We do like power--we groused more than the rest of the country that engines aren’t powerful enough. But the reason is iffy.
Parker suggests that this is because we have a lot of hills and mountains to climb, whereas in the Midwest it is flat as the Catalina Channel on a hot July day and nobody needs an extra boost to get up and over a hill.
The survey also supports other studies that have debunked the common belief that Californians drive more than anyone else. We might spend more hours in our cars, thanks to jammed freeways, but the Power study found that in the first 90 days of ownership, median mileage in California is 3,000 miles--versus 3,500 nationwide.
Still, we do enjoy driving.
The Power survey found that 32% of California respondents like to drive on “challenging” roads; nationwide, the response was 27%.
The Golden State is also full of people who research before they buy. A healthy 58% of California respondents read reviews, consumer research publications and other material about their target cars before they buy, compared with 52% nationally. And underscoring California’s status as the high-tech capital, 22% of respondents here use the Internet to go car shopping, versus 15% in the rest of the country.
Not surprising to anyone who lives here, but a warning to U.S. car makers: Only 42% of the survey’s California participants said they would prefer an American car, compared with a 61% preference for domestic brands nationally.
Californians were in step with the rest of the country when asked if they still think Asian cars are better than American: Almost 80% said they do. Yet only in California, the Power data indicate, is the belief that Toyotas and Hondas are better than Fords and Chevys so frequently translated into action when it comes time to buy.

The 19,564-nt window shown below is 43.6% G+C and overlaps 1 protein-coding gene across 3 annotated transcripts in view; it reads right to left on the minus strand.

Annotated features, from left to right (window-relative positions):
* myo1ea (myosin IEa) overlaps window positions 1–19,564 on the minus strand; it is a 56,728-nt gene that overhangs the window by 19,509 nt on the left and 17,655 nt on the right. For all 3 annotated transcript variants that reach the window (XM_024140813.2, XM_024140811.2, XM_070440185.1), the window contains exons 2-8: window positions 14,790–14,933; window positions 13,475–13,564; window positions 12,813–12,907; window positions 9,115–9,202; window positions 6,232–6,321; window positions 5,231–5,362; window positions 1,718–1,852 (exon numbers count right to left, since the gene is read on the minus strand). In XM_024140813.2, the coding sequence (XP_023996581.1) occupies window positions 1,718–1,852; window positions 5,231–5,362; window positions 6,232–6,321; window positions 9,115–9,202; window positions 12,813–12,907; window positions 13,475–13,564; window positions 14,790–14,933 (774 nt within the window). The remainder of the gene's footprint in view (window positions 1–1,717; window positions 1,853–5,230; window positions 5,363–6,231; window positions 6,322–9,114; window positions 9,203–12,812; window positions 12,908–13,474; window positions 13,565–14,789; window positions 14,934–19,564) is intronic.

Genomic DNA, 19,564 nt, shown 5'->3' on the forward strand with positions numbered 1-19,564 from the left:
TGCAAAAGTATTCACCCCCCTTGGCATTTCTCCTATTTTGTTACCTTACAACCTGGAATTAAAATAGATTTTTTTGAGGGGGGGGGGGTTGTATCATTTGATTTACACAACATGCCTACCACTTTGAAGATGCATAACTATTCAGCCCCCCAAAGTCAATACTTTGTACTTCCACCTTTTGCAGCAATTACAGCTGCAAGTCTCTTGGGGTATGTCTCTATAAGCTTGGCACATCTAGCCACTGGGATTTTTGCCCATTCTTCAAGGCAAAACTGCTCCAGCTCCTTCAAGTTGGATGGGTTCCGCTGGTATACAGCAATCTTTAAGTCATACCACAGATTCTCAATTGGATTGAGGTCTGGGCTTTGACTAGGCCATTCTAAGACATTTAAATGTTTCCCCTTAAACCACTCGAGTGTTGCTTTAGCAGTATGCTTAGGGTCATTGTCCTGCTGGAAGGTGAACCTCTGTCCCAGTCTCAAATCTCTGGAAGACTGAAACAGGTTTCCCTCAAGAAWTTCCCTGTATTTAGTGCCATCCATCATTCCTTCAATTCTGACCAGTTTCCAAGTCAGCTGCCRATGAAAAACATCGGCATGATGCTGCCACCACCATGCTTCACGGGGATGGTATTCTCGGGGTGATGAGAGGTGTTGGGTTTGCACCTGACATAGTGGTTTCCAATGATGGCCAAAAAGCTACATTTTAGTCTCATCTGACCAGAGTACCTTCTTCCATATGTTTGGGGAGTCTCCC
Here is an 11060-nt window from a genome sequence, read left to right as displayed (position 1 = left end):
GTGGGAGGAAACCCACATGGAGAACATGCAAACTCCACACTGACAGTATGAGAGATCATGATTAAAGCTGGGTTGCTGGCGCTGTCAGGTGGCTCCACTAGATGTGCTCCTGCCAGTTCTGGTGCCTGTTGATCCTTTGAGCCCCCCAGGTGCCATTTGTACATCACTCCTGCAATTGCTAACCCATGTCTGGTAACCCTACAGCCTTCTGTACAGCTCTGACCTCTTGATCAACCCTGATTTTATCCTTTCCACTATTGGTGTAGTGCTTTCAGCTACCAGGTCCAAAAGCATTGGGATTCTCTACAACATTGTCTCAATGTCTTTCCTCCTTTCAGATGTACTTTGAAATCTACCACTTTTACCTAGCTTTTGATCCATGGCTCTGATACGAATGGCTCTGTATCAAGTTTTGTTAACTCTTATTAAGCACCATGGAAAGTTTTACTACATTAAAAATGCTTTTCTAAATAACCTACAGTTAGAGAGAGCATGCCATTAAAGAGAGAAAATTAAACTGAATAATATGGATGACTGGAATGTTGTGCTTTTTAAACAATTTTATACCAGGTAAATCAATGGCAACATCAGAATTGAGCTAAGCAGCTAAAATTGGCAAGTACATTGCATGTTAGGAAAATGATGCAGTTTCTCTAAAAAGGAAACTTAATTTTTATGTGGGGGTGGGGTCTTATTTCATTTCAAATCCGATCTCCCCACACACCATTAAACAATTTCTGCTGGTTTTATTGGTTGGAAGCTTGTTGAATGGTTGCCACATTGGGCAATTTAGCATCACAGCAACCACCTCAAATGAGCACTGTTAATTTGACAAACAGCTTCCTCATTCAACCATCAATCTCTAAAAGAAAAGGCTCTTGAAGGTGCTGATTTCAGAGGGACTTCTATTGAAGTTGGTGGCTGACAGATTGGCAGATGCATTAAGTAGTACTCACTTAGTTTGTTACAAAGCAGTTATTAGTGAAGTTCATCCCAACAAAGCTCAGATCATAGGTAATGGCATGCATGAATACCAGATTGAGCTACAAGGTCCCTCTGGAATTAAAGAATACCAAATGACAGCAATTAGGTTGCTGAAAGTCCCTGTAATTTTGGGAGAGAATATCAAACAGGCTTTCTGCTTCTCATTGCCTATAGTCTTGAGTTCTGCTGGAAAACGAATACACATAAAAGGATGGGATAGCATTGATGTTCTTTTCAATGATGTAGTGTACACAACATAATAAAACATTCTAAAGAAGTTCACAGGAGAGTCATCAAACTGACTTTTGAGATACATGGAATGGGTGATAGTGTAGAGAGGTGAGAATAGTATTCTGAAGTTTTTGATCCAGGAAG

We buy foreign cars more often than residents of other states, Parker said, “because we don’t bow under” to pressure from politicians and labor unions to buy domestic regardless of quality issues.
To change that trend, Detroit is going to have to redouble efforts to make sure that the quality really does go in before the name goes on.
Times staff writer John O’Dell can be reached via e-mail at firstname.lastname@example.org.
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Fine California Whine
Nine out of 10 car buyers’ complaints in California were comfort-or appearance-related. And only in the Golden State were motorists especially picky about radio reception.
1. Wind noise
2. Windows fog up a lot
3. Vehicle pulls to the left or right
5. Paint chipped or scratched at delivery
6. Door or trunk are to open of close
7. Poor or uncomfortable lumbar support
8. Instrument panel, dash problem
9. Radio won’t stay on station, poor reception
10. Cup holder problem
Rest of the U.S.
1. Wind noise
2. Brakes are noisy
3. Windows fog up a lot
4. Vehicle pulls to the left or right
5. Instrument panel or dash problem
6. Door or trunk hard to open of close
7. Paint chipped or scratched
8. Seat belt buckle problem
9. Poor or uncomfortable lumbar
10. Cup holder problem
* Source: J.D. Power & Associates